Wikipedia:Main Page history/2011 September 13

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Galerina marginata

Galerina marginata is a species of poisonous fungus in the Hymenogastraceae family of the Agaricales order. It is a classic "little brown mushroom"—a catchall category that includes all small to medium-sized, hard-to-identify brownish mushrooms, and may be easily confused with several edible species. Widespread in the Northern Hemisphere, including Europe, North America and Asia, Galerina marginata has also been found in Australia. It is a wood-rotting fungus that grows predominantly on decaying conifer wood. An extremely poisonous species, it contains the same deadly amatoxins found in the death cap (Amanita phalloides). Ingestion in toxic amounts causes severe liver damage with vomiting, diarrhea, hypothermia, and eventual death if not treated rapidly. About ten poisonings have been attributed to the species now grouped as G. marginata over the last century. (more...)

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From Wikipedia's newest content:

A red, brick church with long, thin windows and a bell tower behind the building

  • ... that the parishioners of St. Peter's Kierch (pictured) rented the church from the founder of Middletown, Pennsylvania, for one grain of wheat per year?
  • ... that Captain William Lechmere missed the chance to command a ship at the Battle of Trafalgar by a single week?
  • ... that the thin-leaved stringybark is so named as the bark fibres can be peeled off the trunk in strings?
  • ... that after moving into the Bethesda Home for Boys at age seven, current San Francisco 49er Demarcus Dobbs moved in with his high school football coach's family in 2005?
  • ... that, according to specialist midwife Comfort Momoh, 74,000 women living in the UK in 2000 had undergone female genital mutilation?
  • ... that fossils of the extinct reptile Acallosuchus were found in a cigar box in 1983?
  • In the news

    Novak Djokovic

  • At the US Open tennis tournament, Novak Djokovic (pictured) wins the men's singles and Samantha Stosur wins the women's singles.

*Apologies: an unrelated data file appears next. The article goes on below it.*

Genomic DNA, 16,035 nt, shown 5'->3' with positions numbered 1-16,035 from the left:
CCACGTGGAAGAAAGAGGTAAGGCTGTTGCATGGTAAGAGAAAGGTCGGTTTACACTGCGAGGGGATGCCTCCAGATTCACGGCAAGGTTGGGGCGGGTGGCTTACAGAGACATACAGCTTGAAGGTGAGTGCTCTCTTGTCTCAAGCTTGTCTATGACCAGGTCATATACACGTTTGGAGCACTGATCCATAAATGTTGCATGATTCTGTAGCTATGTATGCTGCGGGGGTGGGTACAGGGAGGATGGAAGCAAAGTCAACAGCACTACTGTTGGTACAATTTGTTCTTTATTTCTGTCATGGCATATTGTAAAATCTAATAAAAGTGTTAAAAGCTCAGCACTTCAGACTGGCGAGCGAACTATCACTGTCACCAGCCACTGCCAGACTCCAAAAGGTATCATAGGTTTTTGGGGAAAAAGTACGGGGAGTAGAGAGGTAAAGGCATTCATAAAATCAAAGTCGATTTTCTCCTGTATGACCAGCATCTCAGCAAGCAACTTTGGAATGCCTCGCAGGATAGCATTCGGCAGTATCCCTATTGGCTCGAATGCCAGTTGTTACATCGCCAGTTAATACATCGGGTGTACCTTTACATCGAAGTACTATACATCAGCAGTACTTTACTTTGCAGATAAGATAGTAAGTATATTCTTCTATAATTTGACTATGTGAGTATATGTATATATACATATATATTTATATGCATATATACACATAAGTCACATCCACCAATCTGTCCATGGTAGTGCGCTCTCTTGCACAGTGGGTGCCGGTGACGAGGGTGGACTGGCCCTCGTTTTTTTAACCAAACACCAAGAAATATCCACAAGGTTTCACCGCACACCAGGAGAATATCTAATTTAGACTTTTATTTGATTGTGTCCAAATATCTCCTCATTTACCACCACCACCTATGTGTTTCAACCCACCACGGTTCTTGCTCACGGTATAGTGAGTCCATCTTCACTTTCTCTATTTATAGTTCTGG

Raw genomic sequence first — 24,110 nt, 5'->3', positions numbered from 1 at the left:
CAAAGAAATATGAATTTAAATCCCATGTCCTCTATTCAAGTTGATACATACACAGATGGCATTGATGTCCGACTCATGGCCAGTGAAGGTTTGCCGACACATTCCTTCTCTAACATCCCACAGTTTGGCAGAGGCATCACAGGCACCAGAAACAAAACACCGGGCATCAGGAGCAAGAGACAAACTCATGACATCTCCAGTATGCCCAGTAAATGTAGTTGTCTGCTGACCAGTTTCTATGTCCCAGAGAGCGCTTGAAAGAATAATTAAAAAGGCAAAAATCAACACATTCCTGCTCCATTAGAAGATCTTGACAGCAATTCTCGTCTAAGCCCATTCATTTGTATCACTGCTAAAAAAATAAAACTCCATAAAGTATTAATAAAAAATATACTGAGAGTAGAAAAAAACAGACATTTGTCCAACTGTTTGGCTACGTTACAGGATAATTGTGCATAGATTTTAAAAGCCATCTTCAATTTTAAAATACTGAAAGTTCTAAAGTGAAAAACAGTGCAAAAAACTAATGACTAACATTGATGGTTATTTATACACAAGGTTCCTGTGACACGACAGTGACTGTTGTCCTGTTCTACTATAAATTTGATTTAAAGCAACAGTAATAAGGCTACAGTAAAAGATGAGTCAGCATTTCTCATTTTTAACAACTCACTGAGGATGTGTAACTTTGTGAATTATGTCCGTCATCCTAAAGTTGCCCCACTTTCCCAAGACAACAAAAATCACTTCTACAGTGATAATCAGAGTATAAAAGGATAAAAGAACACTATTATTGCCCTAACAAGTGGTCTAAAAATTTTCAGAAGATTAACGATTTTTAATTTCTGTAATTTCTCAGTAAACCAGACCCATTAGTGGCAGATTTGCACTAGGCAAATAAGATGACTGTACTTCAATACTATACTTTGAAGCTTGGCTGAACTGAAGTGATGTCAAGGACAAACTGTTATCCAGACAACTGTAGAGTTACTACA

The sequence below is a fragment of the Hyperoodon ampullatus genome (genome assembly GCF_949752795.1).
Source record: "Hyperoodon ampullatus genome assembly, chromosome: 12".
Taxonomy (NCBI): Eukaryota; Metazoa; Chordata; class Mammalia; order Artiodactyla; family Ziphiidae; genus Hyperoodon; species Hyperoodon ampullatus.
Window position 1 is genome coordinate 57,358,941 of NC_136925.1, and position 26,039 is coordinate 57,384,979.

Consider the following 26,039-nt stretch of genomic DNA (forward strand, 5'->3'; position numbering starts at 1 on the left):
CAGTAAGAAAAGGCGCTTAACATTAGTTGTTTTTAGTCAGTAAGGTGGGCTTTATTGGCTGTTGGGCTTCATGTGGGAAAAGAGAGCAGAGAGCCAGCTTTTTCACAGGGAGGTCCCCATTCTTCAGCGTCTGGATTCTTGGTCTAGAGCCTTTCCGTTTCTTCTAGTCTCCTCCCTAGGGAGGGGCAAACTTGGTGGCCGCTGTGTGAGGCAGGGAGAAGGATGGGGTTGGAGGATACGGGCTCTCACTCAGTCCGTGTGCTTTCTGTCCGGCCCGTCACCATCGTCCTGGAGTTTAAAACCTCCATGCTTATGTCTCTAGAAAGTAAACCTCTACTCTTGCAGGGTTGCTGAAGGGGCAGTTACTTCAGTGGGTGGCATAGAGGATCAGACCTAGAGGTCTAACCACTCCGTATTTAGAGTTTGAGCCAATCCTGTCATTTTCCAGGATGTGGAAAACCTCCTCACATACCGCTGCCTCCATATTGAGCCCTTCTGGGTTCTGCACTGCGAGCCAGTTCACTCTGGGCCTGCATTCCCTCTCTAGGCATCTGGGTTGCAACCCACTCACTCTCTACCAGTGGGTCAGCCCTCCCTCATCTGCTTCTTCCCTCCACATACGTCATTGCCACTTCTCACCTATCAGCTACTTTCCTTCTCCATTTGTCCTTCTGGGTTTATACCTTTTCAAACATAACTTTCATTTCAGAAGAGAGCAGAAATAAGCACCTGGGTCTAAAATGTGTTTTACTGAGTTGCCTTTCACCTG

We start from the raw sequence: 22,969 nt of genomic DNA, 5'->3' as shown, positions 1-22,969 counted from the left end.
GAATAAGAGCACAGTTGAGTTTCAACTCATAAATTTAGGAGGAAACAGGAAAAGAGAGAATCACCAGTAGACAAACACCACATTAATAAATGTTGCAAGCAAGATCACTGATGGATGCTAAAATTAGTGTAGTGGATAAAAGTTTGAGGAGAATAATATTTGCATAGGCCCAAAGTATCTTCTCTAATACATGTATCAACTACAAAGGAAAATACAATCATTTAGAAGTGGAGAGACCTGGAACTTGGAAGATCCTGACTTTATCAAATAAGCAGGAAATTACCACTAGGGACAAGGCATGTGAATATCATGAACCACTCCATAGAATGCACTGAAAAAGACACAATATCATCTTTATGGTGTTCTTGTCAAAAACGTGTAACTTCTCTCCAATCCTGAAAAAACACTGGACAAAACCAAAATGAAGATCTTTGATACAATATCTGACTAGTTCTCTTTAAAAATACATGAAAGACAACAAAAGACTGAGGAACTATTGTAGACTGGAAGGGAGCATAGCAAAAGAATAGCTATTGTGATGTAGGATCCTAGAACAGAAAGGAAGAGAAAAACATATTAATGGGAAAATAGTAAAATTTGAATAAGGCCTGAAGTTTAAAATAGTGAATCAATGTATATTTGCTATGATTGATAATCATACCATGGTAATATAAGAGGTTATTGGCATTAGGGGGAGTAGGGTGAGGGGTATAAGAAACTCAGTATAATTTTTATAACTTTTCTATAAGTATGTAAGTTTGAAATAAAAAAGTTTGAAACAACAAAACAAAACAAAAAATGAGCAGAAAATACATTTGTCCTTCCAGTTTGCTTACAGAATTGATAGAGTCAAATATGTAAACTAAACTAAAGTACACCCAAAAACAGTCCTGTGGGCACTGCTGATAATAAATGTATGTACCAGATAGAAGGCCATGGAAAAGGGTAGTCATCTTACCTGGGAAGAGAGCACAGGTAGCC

• A Tanzanian passenger ferry en route to Pemba Island sinks, killing at least 240 people.
  • Russian director Alexander Sokurov wins the Venice Film Festival's Golden Lion for his film Faust.
  • Thousands of demonstrators storm the Israeli embassy in Cairo, prompting Israeli diplomats to flee Egypt.
  • Jürgen Stark resigns from the Executive Board of the European Central Bank.
  • On this day...

    September 13: Feast Day of Saint John Chrysostom (Western Christianity)

    Phineas Gage

  • 1541 – After three years of exile, John Calvin returned to Geneva to reform the church under a body of doctrine that came to be known as Calvinism.
  • 1848 – A large iron rod completely penetrated the skull of Phineas Gage (pictured); the resulting medical case was the first to indicate that damage to certain regions of the brain could affect personality and behavior.
  • 1933Elizabeth McCombs became the first woman elected to the Parliament of New Zealand.
  • 1971 – Following a failed coup attempt, Mao Zedong's second-in-command Lin Biao died in a plane crash while attempting to flee the People's Republic of China.

    More anniversaries: September 12September 13September 14

    It is now September 13, 2011 (UTC) – Refresh this page
  • Today's featured picture

    USS New Jersey

    USS New Jersey (BB-16) was a Virginia-class battleship of the United States Navy. She was one of the many ships that sailed around the world in 1907–1909 as part of the Great White Fleet, a voyage intended to demonstrate growing American military power and blue-water navy capability. New Jersey was used mostly as a training vessel and saw almost no combat.

    Photo: United States Navy

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